Often overlooked by travelers, Malaysia is truly one of the most underrated countries of South East Asia. It is well known for the impressive scenery of beautiful Borneo. But Malaysia has a lot more to offer. Between the fantastic food, the rich culture, stunning religious sites, and incredible diving spots, you’ll love traveling around Malaysia.
This marvelous country is full of surprises, and trust me, you’re in for an epic adventure. Whether you want to go diving, jungle trekking, or simply relax at the beach, Malaysia is worth a visit. It was hard to choose the best places to visit because this country is truly amazing. But below, I’ve listed 14 iconic places to visit in Malaysia. Don’t miss these gems!
Note: Affiliate links may be used in this post. I may receive a small commission at no extra cost to you if you make a purchase through my affiliate link. Read my full disclosure policy here.
Ipoh is known as the gateway to the Cameron Highlands. But Ipoh is more than that. It’s one of the hippest destinations of Southeast Asia and the capital of Perak.
Ipoh is famous for its Buddhist temple Sam Poh Tong, built in a limestone cave and Kellie’s Castle, a beautiful mansion built by a Scottish planter. More than that, Ipoh is also a great destination if you like hip cafes, cabarets, street art, and delicious street food.
A stop in Ipoh is a must on your way to the Cameron Highlands. You’ll love this stunning colorful city, and enjoy one of the many amazing restaurants serving traditional Malaysian food.
2. Perhentian Islands
The Perhentian islands are one of the most popular beach destinations in Malaysia. The two main islands are Perhentian Besar and Perhentian Kecil, and they are very different, so choose wisely.
I personally stayed on Perhentian Cecil (the small island) and it’s the perfect spot for those looking for a relaxing beach vacation. Whether you want to snorkel, dive, jungle trek or simply laze on a white sandy beach, Perhentian Kecil has everything you need.
The Perhentian islands are the best spot in Malaysia to explore underwater life. Scuba Diving is cheap, the coral is stunning, and you are almost guaranteed to see turtles.
Both islands are easily accessible by boat from the mainland. Note that the islands are closed to tourists during monsoon season (October to March) so make sure you check the dates before you go!
3. Taman Negara
Taman Negara is one of Malaysia’s most popular national parks. Spread out over 3 states, Taman Negara is huge and easily accessible from the main big cities. Taman Nagara is also said to be over 130 million years old, making it the oldest primary rainforest in the world.
The park is home to many animals, including tigers, monkeys, and birds. If you’re looking for the perfect jungle experience in Malaysia, Taman Negara is where you should go.
There are many activities to do in the park, like jungle trekking, night walks, and river cruises. One of the most popular activities is the canopy walkway, one of the longest in the world. It’s a must do when you go to Taman Negara. From the suspension bridge built 40 meters above ground level, you can enjoy scenic views of this stunning fauna and flora populating the rainforest.
Malacca, one of the most popular cities in Malaysia, is a wonderful mix of modern living and heritage culture. Home to well-preserved churches like St Paul’s and Christ Church, you can discover Malacca’s colonial past throughout the city.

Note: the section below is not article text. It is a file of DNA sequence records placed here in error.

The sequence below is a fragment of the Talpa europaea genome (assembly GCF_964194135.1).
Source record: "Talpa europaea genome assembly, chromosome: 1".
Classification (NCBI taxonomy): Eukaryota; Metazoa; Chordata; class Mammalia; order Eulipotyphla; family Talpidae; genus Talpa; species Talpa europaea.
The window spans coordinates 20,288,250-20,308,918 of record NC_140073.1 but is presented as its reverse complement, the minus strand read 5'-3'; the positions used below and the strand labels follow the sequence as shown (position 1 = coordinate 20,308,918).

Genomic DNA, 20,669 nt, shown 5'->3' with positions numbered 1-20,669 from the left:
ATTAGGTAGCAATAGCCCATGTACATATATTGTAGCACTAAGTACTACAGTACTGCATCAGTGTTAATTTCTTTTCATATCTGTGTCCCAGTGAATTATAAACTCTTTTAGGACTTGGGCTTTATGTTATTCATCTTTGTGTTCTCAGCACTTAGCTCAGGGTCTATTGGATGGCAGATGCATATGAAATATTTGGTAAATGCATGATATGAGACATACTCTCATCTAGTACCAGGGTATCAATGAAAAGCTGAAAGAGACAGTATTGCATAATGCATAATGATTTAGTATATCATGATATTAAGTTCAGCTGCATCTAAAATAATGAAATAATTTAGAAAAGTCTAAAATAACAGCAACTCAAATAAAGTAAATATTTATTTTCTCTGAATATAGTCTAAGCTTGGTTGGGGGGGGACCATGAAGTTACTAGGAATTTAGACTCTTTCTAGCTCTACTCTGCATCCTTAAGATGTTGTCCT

Visit Jonker street, the heart, and soul of Malacca. This colorful street is the perfect place to grab a bite, visit antic shops and stroll around the night market.
Malacca is also home to many interesting museums, my favorite one being Baba & Nyonya. This fantastic place is stunning and retraces the Peranakan history and culture.
Malacca is a UNESCO world heritage city, so needless to say it should definitely be on your bucket list. This small town is easily accessible from Kuala Lumpur and other hot spots of Malaysia.
5. Cameron Highlands
The Cameron Highlands is a popular tourist destination in Malaysia. Located only 20km east of Ipoh, the Cameron Highlands are easily accessible by bus or car. Famous for their tea tree plantations, strawberry farms and hiking trails, the highlands are a must-see in Malaysia.
The Cameron Highlands were developed during the British colonial period and are named after the British explorer Sir William Cameron. Because of their location, the Cameron Highlands are much cooler than the rest of Malaysia, making them the perfect spot for cultivating tea.
The Cameron Highlands is also the only area in Malaysia where you’ll find strawberry farms. You can pick them yourself, and try the fabulous Malaysian berries. If you’re an outdoor enthusiast, you’ll love the mossy forest and its many trails. It’s the perfect spot for a relaxing afternoon in nature! Kids will love the butterfly farm, where you can see hundreds of beautiful butterflies flying around. And of course, don’t forget to visit one of the many tea tree farms to try some tea, and admire the green rolling hills.
6. Kuala Lumpur
Recommended by Markus from The Roaming Fork. Follow him on Facebook.
Kuala Lumpur (KL), Malaysia’s cosmopolitan capital, is a bustling city with attractions such as modern skyscrapers, clean and quiet parks, historical and religious sights, and a diverse food culture that makes it the perfect city for a stop-over or short stay.
The diverse architecture begins with the modern Petronas Towers and KL Tower that dominate the skyline. At the other end of the spectrum, there is the Islamic Art Museum, the Moorish style Jamek Mosque with its striking white domes, and the Batu Caves, with its temples and Hindu Shrines.
KL is also home to many attractive green spaces, such as the centrally located and beautiful KLCC Park, with its designer water features and sculptures, to the sprawling Tun Abdul Heritage Park (Lake Gardens). Other parks include the Perdana Botanical Gardens, the KL Bird Park, and the KL Butterfly Park.